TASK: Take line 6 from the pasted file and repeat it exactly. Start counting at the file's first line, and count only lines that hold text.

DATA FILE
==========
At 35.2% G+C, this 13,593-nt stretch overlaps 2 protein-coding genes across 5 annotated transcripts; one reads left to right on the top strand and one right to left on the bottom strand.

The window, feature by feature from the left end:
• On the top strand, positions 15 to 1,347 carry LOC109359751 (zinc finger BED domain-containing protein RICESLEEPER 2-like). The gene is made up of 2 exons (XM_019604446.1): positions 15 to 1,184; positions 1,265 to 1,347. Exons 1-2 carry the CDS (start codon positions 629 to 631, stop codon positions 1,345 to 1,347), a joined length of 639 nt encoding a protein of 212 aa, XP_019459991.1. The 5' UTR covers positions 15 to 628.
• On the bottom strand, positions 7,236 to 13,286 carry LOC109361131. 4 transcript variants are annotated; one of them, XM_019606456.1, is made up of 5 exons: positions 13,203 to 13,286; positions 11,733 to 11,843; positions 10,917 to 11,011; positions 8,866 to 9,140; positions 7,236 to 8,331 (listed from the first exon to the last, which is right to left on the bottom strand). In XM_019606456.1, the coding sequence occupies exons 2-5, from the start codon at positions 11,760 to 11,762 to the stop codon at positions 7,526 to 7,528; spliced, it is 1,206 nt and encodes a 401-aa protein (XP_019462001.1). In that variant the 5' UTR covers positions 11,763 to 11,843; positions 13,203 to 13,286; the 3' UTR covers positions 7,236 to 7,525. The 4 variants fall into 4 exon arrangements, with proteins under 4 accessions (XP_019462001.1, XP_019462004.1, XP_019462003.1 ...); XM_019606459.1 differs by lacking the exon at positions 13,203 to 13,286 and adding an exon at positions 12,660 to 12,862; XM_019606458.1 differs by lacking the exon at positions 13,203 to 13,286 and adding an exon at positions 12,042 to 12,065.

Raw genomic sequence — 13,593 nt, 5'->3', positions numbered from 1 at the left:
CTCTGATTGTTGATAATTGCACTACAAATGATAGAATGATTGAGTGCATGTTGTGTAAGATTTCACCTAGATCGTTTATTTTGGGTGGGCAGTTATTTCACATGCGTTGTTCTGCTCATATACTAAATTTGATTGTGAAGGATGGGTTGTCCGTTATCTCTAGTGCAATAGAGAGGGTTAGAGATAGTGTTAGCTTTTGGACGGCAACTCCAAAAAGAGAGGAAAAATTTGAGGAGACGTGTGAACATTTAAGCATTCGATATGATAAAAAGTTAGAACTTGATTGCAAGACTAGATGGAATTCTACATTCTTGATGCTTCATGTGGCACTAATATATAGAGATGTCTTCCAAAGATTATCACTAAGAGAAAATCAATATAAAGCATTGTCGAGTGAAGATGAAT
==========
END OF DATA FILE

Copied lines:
CTCTGATTGTTGATAATTGCACTACAAATGATAGAATGATTGAGTGCATGTTGTGTAAGATTTCACCTAGATCGTTTATTTTGGGTGGGCAGTTATTTCACATGCGTTGTTCTGCTCATATACTAAATTTGATTGTGAAGGATGGGTTGTCCGTTATCTCTAGTGCAATAGAGAGGGTTAGAGATAGTGTTAGCTTTTGGACGGCAACTCCAAAAAGAGAGGAAAAATTTGAGGAGACGTGTGAACATTTAAGCATTCGATATGATAAAAAGTTAGAACTTGATTGCAAGACTAGATGGAATTCTACATTCTTGATGCTTCATGTGGCACTAATATATAGAGATGTCTTCCAAAGATTATCACTAAGAGAAAATCAATATAAAGCATTGTCGAGTGAAGATGAAT